The state has the obligation to provide a minimum level of information of public interest to its citizens; such a minimum level of information can be provided by the public broadcaster that the state undertook to build; the public broadcaster can be truly public if it is financially and editorially independent; a public broadcaster cannot have editorial independence without financial independence; the financial independence cannot be achieved if the public broadcaster “lives” on the state budget that is run by the government.
About domestic anomalies
Since even the good provisions of the law have not worked, the authors of the new Broadcaster Code try to think of other provisions that will work. One of them is the subscription fee for the public broadcaster. The main reason is to ensure financial independence and protect it from the pressures of the power, which have been permanent since the existence of the public broadcaster. In fact, it should be called state broadcaster, because the definition of a public one is: funded by the public, in public service and controlled by the public. What do we have in reality? A service funded by the state; often we don’t know who it services and who controls it or rather, it is either uncontrolled or poorly controlled. Why do I say this? When there is efficient control, there are no debts of many millions almost all managers of the public broadcaster end up their mandates with. And, to remember everything, many of the managers with debts, as a “punishment”, were sent to diplomatic missions or participated in elections on party lists or found jobs in high-level administrations. Therefore, the definition of the public broadcaster is one thing, but what we have in reality is totally different.
About the essence
So, the fee. What is its origin? It is the sincere intention of the authors of the draft code to ensure the financial independence of the public broadcaster, thinking that the obligation of the state to build a truly public broadcaster was also sincere even though its implementation cannot be seen. An important specification: it is not a new fee imposed to us, beneficiaries of services provided by the public broadcaster. We still pay, as we did yesterday and the day before yesterday. The difference is that the money used to and keeps getting to the government, in the budget and the government used to and keeps deciding if and how much to give to the broadcaster. The government used to and keeps giving this money to the broadcaster making sure or, at least, suggesting that the latter will have to be obedient. So, the fee would mean that some of the money we pay as taxes is detached to a separate account, which is the account of the public broadcaster and the government does not have access to it. Consequently, it is necessary to identify the mechanism by which some of the taxes reach the public broadcaster, which would increase its financial independence and make it accountable not to the government, but to the citizen who pays it directly, not through intermediaries. When one pays separately, one has the right to request the good/service they pay for. So, essentially the problem is: can the Parliament and Government find the mechanism by which some of the taxes we pay are directed to the public broadcaster? I am fully convinced it can. But, knowing the nature of the political class and given that there are many and different laws in the election period, this fee might serve as a pretext of cheap and efficient PR for anyone. Any MP might show themselves revolted about the fee, demonstrating parental “care” for the citizens and eliminating an additional burden for them. It doesn’t even matter that this is not an additional fee. It doesn’t matter that the part of the redirected tax might be 5 lei per month. Even the “care” that makes us repay the stolen billion doesn’t matter. This is a good reason for a revolt in the name of voters and this opportunity must be fully capitalized. I am afraid that this is where we are getting and the real independence of the public broadcaster will wait.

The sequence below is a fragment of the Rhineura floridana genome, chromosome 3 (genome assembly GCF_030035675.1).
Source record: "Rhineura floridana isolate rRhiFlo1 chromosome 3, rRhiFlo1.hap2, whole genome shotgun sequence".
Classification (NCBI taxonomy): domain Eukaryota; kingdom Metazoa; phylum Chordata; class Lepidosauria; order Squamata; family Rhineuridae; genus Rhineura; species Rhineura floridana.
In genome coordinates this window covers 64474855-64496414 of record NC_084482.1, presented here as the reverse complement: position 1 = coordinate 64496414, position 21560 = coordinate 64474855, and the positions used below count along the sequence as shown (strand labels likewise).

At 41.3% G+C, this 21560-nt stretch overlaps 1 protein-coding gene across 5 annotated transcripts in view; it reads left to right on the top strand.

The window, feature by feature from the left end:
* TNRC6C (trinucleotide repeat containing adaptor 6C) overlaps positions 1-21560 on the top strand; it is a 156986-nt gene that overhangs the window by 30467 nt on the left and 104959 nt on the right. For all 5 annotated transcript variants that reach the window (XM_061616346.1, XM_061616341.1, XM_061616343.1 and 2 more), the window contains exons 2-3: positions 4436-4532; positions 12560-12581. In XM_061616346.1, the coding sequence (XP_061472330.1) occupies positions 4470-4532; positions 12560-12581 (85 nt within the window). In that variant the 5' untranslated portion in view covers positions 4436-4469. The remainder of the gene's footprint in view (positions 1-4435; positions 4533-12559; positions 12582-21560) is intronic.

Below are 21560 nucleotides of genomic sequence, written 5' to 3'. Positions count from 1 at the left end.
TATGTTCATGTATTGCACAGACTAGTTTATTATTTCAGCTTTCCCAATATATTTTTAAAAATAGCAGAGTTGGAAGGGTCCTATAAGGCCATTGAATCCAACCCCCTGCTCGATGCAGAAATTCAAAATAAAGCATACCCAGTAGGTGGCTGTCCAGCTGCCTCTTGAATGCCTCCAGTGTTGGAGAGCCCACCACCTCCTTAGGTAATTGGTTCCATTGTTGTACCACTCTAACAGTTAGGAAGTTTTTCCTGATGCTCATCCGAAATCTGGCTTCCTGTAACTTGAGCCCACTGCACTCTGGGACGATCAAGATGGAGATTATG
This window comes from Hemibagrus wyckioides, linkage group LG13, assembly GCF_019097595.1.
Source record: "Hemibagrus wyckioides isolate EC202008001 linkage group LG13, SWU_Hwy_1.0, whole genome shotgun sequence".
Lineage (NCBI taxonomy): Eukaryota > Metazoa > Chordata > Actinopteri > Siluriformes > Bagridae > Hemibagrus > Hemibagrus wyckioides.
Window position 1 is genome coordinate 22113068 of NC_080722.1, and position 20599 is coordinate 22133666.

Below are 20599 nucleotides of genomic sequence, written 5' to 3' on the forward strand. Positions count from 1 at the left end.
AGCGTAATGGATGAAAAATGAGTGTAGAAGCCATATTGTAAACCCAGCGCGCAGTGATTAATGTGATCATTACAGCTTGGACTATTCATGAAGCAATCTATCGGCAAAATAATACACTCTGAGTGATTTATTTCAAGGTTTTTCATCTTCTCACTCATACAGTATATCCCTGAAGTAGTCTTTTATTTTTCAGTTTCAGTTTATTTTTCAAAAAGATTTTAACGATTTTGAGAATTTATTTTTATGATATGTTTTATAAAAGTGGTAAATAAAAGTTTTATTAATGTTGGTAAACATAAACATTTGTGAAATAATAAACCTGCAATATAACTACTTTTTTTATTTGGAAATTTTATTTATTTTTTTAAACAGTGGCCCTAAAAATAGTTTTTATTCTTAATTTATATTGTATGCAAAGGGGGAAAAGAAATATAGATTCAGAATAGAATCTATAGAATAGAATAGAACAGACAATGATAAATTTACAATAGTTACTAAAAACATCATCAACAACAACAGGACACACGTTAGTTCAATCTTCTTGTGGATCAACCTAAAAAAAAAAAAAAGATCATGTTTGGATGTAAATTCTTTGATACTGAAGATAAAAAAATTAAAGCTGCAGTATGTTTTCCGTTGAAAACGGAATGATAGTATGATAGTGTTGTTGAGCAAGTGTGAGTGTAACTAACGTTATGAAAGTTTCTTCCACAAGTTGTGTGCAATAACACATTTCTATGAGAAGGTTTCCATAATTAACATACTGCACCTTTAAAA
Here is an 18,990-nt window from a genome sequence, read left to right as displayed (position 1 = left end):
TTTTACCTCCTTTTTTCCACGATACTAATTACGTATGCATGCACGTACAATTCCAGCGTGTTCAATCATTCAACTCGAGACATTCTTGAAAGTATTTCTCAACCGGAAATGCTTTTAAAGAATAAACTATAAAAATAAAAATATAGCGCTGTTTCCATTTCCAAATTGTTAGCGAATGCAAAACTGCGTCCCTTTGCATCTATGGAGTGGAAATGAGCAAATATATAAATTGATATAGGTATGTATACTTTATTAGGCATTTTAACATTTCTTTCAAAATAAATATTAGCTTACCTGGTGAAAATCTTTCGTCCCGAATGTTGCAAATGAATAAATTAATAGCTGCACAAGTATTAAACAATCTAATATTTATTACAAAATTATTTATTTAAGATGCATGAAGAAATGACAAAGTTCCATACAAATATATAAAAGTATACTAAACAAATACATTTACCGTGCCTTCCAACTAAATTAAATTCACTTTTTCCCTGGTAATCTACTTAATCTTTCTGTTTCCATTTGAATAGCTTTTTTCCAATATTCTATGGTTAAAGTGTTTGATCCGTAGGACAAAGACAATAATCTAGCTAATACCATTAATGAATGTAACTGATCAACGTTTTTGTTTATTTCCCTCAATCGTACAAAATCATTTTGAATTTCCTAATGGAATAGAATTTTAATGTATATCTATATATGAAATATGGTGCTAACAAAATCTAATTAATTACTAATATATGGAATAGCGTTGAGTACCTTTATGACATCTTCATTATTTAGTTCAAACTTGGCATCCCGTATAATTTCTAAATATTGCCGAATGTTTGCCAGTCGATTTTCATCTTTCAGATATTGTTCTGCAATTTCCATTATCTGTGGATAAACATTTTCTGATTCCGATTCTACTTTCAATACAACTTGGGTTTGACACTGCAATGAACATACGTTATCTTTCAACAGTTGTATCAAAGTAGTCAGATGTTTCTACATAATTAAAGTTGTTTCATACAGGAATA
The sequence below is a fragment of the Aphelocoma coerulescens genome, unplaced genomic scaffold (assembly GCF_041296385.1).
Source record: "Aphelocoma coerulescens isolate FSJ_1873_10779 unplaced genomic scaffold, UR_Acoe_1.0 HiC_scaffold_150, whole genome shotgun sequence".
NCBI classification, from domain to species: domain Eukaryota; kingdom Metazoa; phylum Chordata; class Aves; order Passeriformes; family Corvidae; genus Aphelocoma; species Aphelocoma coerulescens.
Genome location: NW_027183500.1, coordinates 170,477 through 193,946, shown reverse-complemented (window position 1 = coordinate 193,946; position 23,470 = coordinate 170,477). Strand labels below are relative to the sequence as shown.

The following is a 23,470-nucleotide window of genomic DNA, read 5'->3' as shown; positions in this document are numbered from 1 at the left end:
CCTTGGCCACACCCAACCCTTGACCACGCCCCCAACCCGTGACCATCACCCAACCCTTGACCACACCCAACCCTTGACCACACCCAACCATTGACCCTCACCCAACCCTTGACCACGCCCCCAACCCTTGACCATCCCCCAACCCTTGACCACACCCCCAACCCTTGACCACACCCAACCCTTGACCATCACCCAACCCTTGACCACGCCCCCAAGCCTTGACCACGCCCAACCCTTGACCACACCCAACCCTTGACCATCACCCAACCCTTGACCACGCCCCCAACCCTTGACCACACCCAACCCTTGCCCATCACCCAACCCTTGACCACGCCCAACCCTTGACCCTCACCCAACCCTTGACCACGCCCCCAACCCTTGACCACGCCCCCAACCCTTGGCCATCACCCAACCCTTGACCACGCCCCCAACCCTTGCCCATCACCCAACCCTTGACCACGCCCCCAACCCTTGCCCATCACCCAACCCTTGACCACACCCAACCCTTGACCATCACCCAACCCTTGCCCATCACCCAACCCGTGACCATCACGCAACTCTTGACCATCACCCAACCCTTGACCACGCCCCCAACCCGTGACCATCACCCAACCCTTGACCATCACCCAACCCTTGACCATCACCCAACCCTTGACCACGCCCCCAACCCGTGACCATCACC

The article was published within the Advocacy Campaigns Aimed at Improving Transparency of Media Ownership, Access to Information and promotion of EU values and integration project, implemented by the IJC, which is, in its turn, part of the Moldova Partnerships for Sustainable Civil Society project, implemented by FHI 360.
This article is made possible by the generous support of the American people through the United States Agency for International Development (USAID). The content are the responsibility of author and do not necessarily reflect the views of USAID or the United States Government.